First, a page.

From: Rolf E. Sonneveld
Sent: Tuesday, August 24, 2010 3:31 PM
Cc: MH Michael Hammer (5304); ietf-dkim(_at_)mipassoc(_dot_)org
Subject: Re: [ietf-dkim] Mailing lists and s/mime & dkim signatures - mua
Dave CROCKER wrote:
On 8/24/2010 11:59 AM, MH Michael Hammer (5304) wrote:
Then it would appear that we are substantially in violent agreement.
in spite of our best efforts.
may I suggest we stop here for a moment and get back to the original
question, which in essence was: should a 1st signer DKIM signature be
preserved 'coûte que coûte' when a message is handled by a MLM, or not.
To answer this question I'd like to quote the excellent summary of what
DKIM is about, posted earlier today by Wietse:
I am somewhat agnostic on the question of preserving DKIM signatures when a
message is handled through MLM. Intuitively I would like them preserved and I
believe that MLMs can preserve them if they are interested in doing so.
If I were running an MLM (I have done so in the past but do not currently do
so) I would certainly respect an ADSP=discardable assertion and ensure that I
handled messages accordingly (more than one way to skin a cat).
As John has pointed out on numerous occasions, it should not be demanded of
MLMs that they change their ways to accommodate anything new under the sun
(paraphrasing here) because they have been around for as long as they have and
done quite nicely thank you very much.
Darwin was right.
To the extent that ill-intentioned individuals find MLMs (and email accounts
posting through MLMs) interesting targets in the future, those MLMs that are
unfriendly to email authentication are likely to find themselves at greater
risk than those MLMs which are friendly to email authentication. There are
varying ways in which an MLM can deal with this issue. I for one wouldn't dream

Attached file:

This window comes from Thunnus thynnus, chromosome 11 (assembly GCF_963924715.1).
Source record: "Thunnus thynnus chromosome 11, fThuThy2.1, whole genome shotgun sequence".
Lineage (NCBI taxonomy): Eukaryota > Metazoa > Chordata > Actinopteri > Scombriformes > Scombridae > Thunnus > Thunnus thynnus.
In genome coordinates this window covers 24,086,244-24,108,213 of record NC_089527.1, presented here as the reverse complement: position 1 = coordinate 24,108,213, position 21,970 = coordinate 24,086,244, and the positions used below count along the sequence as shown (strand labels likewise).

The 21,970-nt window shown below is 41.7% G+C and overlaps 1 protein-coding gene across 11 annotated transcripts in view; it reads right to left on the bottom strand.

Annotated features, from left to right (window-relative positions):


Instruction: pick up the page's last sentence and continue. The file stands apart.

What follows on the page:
of attempting to dictate to them what they must or must not do.
Receivers are not stupid and will respond to such evolving circumstances as
they may in the interests of their endusers as well as their own reputation. I
for one wouldn't dream of attempting to dictate to them what they must or must
In any event, I perceive MLMs as the tail that appears to be wagging the dog.
In the context of email authentication, there are so many much more interesting
mail streams from my perspective.
The DKIM signature
provides a simple piece of trace information ("I handled this mail")
that is cryptographically bound to some header and body content.
The receiver can use this trace information for any purpose that
she deems suitable.
I think most of us can agree with this summary of what DKIM really is,
without all the bells and whistles we often like to attribute to it.
Next we add a quote from Dave about what the MLM does:
An MLM creates the message. That the message might look a lot like
one sent /to/ it is nice, but it's also confusing. The original author
ultimately, responsible for what the MLM chooses to send
Again, most of us will agree with this, I assume. Now combining the two,
and _without focussing on any hypothetical action of a verifier or
recipient_, the conclusion must be that the MLM adds its own
DKIM-signature, leaving the original DKIM-signature(s) untouched. After
all, removing the original DKIM signature would mean removing a piece of
trace information provided by the originating domain. And once it's
gone, it's gone. Leaving the original DKIM signature untouched is in
line with chapter 4 of RFC4871 including par. 4.2 that states:
Signers SHOULD NOT remove any DKIM-Signature header fields from
messages they are signing, even if they know that the signatures
cannot be verified.
I haven't found any text in the erratum of 4871 / 5672 that obsoletes
this text. This means we can treat (regarding this particular aspect)
MLMs like any other re-signing agent, no exceptions are required.
Rolf, you have sidestepped the issue of digests or do you feel this holds true
for them as well?
And yes, this means my opinion changed, I no longer advocate the use of
multipart/alternative to preserve the 1st signer DKIM signature, instead
it is my opinion now that an MLM should leave it untouched (and not
remove it). I have come to this conclusion by looking at what DKIM is,
and carefully avoiding looking at what a verifier or recipient might
possibly do with the information it provides.
We should not change the
essentials of DKIM for sake of MLM transparancy; the best we can do is
document the status quo of the combination of DKIM and MLMs, its
problems and (within the boundaries of the DKIM spec) any hints that can
solve or mitigate those problems.
I absolutely agree with your last statement.
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